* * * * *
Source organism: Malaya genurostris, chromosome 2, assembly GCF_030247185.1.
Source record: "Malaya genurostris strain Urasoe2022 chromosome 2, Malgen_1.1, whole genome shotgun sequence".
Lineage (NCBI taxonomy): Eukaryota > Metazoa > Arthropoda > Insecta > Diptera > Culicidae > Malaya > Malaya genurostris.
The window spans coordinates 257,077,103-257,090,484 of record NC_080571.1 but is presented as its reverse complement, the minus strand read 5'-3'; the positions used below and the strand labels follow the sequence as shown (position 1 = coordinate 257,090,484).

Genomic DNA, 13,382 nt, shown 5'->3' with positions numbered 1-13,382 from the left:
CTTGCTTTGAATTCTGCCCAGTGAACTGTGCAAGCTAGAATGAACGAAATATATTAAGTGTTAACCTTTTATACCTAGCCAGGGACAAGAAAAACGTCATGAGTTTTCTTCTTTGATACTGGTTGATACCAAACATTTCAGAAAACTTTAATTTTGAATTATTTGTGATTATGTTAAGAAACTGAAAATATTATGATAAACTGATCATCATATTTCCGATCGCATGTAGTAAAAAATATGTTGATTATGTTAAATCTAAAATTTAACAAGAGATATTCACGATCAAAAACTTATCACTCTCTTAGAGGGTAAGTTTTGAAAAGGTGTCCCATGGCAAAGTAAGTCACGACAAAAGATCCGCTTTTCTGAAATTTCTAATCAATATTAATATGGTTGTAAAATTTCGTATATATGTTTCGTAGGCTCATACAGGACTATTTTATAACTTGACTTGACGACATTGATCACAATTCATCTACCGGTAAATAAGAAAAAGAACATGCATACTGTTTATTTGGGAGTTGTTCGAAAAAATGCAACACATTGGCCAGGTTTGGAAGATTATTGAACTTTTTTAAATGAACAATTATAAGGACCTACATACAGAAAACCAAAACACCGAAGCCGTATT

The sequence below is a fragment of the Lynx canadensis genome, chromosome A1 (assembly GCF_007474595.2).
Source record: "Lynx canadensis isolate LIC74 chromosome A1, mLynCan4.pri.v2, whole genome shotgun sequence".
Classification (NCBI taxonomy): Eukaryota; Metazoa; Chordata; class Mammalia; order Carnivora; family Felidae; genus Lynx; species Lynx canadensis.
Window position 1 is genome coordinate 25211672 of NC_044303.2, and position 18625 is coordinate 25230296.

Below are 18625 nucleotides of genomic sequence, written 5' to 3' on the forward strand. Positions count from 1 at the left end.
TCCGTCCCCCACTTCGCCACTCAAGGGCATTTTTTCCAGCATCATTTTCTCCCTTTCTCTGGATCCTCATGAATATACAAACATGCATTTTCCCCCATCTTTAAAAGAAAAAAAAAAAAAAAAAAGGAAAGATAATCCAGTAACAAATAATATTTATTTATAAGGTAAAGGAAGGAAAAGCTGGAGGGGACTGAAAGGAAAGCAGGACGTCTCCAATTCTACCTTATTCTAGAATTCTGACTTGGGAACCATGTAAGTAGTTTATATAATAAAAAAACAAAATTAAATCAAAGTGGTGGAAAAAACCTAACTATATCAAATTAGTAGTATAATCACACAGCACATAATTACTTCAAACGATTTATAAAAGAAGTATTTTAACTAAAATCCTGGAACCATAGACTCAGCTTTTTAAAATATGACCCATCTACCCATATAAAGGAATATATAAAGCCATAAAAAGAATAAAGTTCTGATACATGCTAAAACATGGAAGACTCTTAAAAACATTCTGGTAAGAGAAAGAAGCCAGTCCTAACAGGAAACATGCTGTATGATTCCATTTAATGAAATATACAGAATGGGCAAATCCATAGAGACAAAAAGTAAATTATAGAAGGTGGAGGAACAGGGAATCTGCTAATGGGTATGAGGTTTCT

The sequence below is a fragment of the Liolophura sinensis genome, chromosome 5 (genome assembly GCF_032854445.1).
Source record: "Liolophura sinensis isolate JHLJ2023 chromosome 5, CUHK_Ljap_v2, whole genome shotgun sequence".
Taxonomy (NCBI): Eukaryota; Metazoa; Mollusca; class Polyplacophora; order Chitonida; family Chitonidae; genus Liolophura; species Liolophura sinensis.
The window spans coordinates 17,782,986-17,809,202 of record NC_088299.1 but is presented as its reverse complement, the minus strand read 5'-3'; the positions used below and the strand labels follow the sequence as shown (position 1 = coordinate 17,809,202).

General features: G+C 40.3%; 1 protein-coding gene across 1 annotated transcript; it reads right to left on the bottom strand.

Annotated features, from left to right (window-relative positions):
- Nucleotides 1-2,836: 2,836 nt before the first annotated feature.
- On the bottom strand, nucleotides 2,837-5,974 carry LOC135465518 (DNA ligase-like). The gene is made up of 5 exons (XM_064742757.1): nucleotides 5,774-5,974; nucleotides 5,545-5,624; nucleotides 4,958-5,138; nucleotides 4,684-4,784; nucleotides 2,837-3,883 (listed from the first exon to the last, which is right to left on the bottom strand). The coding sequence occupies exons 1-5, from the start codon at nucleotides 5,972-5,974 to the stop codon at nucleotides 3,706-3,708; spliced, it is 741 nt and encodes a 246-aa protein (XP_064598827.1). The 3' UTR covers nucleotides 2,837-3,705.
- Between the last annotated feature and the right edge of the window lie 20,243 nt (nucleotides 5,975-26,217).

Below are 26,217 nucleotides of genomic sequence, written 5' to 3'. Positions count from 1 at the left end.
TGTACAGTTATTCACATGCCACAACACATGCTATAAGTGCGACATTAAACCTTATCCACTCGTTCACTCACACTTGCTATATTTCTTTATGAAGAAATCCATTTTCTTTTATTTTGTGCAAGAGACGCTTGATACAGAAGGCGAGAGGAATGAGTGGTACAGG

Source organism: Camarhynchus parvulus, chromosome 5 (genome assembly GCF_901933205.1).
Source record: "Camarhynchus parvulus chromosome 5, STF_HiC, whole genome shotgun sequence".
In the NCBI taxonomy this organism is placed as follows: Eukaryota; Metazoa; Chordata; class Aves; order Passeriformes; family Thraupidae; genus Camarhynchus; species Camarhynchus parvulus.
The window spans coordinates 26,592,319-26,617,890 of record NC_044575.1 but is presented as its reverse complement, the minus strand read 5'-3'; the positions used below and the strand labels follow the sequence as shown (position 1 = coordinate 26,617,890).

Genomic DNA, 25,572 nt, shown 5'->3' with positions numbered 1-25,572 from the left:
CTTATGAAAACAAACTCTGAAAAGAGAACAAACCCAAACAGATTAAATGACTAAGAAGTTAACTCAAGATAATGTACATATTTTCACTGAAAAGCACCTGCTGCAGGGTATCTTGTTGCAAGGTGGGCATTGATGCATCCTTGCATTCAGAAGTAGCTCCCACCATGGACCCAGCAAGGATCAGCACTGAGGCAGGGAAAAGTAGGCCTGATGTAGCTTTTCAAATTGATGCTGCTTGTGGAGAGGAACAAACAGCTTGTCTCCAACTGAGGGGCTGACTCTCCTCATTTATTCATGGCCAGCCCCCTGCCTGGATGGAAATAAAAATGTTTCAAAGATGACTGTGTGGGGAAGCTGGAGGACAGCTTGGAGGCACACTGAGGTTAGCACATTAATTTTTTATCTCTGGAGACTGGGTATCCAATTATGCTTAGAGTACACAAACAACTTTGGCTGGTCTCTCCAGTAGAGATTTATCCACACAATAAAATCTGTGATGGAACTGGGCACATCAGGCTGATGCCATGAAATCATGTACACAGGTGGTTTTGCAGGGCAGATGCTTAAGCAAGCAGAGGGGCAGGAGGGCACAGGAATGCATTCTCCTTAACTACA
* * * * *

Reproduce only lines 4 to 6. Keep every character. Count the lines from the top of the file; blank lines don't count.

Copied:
The window spans coordinates 257,077,103-257,090,484 of record NC_080571.1 but is presented as its reverse complement, the minus strand read 5'-3'; the positions used below and the strand labels follow the sequence as shown (position 1 = coordinate 257,090,484).

Genomic DNA, 13,382 nt, shown 5'->3' with positions numbered 1-13,382 from the left:
CTTGCTTTGAATTCTGCCCAGTGAACTGTGCAAGCTAGAATGAACGAAATATATTAAGTGTTAACCTTTTATACCTAGCCAGGGACAAGAAAAACGTCATGAGTTTTCTTCTTTGATACTGGTTGATACCAAACATTTCAGAAAACTTTAATTTTGAATTATTTGTGATTATGTTAAGAAACTGAAAATATTATGATAAACTGATCATCATATTTCCGATCGCATGTAGTAAAAAATATGTTGATTATGTTAAATCTAAAATTTAACAAGAGATATTCACGATCAAAAACTTATCACTCTCTTAGAGGGTAAGTTTTGAAAAGGTGTCCCATGGCAAAGTAAGTCACGACAAAAGATCCGCTTTTCTGAAATTTCTAATCAATATTAATATGGTTGTAAAATTTCGTATATATGTTTCGTAGGCTCATACAGGACTATTTTATAACTTGACTTGACGACATTGATCACAATTCATCTACCGGTAAATAAGAAAAAGAACATGCATACTGTTTATTTGGGAGTTGTTCGAAAAAATGCAACACATTGGCCAGGTTTGGAAGATTATTGAACTTTTTTAAATGAACAATTATAAGGACCTACATACAGAAAACCAAAACACCGAAGCCGTATT